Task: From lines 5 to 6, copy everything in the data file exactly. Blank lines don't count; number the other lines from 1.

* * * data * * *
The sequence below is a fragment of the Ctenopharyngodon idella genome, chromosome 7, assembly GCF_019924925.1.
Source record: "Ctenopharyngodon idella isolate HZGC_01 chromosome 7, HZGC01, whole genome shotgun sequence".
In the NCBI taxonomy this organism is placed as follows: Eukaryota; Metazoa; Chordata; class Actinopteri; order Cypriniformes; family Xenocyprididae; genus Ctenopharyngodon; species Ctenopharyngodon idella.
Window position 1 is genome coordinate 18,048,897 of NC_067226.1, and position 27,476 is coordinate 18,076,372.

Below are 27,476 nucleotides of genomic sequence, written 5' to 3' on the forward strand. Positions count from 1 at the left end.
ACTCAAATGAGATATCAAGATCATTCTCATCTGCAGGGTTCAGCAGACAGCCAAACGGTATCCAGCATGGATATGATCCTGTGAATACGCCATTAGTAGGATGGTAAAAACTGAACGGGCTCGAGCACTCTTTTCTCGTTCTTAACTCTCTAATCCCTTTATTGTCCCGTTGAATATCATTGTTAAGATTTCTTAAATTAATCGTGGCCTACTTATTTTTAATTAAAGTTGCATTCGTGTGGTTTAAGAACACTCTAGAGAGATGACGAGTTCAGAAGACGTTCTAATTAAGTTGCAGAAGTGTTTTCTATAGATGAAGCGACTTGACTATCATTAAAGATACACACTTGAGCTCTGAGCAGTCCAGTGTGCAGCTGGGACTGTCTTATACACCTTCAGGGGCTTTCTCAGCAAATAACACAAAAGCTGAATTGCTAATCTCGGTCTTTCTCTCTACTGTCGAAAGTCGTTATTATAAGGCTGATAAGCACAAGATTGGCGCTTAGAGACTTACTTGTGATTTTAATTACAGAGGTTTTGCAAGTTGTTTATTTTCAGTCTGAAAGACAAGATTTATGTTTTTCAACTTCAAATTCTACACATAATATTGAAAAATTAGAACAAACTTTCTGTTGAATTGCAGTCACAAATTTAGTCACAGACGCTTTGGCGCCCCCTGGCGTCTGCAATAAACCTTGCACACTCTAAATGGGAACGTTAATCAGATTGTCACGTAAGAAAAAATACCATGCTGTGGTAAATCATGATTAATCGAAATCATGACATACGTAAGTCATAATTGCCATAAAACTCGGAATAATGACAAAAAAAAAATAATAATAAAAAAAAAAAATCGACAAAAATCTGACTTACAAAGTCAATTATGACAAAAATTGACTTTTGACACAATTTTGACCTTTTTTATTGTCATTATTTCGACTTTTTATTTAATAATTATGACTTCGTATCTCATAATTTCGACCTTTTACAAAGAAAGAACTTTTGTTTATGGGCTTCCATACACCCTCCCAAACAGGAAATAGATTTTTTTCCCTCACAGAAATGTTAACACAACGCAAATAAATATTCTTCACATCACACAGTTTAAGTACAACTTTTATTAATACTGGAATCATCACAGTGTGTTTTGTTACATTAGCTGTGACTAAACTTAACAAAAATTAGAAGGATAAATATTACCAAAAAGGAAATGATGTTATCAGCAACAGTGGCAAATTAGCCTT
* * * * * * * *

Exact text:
Below are 27,476 nucleotides of genomic sequence, written 5' to 3' on the forward strand. Positions count from 1 at the left end.
ACTCAAATGAGATATCAAGATCATTCTCATCTGCAGGGTTCAGCAGACAGCCAAACGGTATCCAGCATGGATATGATCCTGTGAATACGCCATTAGTAGGATGGTAAAAACTGAACGGGCTCGAGCACTCTTTTCTCGTTCTTAACTCTCTAATCCCTTTATTGTCCCGTTGAATATCATTGTTAAGATTTCTTAAATTAATCGTGGCCTACTTATTTTTAATTAAAGTTGCATTCGTGTGGTTTAAGAACACTCTAGAGAGATGACGAGTTCAGAAGACGTTCTAATTAAGTTGCAGAAGTGTTTTCTATAGATGAAGCGACTTGACTATCATTAAAGATACACACTTGAGCTCTGAGCAGTCCAGTGTGCAGCTGGGACTGTCTTATACACCTTCAGGGGCTTTCTCAGCAAATAACACAAAAGCTGAATTGCTAATCTCGGTCTTTCTCTCTACTGTCGAAAGTCGTTATTATAAGGCTGATAAGCACAAGATTGGCGCTTAGAGACTTACTTGTGATTTTAATTACAGAGGTTTTGCAAGTTGTTTATTTTCAGTCTGAAAGACAAGATTTATGTTTTTCAACTTCAAATTCTACACATAATATTGAAAAATTAGAACAAACTTTCTGTTGAATTGCAGTCACAAATTTAGTCACAGACGCTTTGGCGCCCCCTGGCGTCTGCAATAAACCTTGCACACTCTAAATGGGAACGTTAATCAGATTGTCACGTAAGAAAAAATACCATGCTGTGGTAAATCATGATTAATCGAAATCATGACATACGTAAGTCATAATTGCCATAAAACTCGGAATAATGACAAAAAAAAAATAATAATAAAAAAAAAAAATCGACAAAAATCTGACTTACAAAGTCAATTATGACAAAAATTGACTTTTGACACAATTTTGACCTTTTTTATTGTCATTATTTCGACTTTTTATTTAATAATTATGACTTCGTATCTCATAATTTCGACCTTTTACAAAGAAAGAACTTTTGTTTATGGGCTTCCATACACCCTCCCAAACAGGAAATAGATTTTTTTCCCTCACAGAAATGTTAACACAACGCAAATAAATATTCTTCACATCACACAGTTTAAGTACAACTTTTATTAATACTGGAATCATCACAGTGTGTTTTGTTACATTAGCTGTGACTAAACTTAACAAAAATTAGAAGGATAAATATTACCAAAAAGGAAATGATGTTATCAGCAACAGTGGCAAATTAGCCTT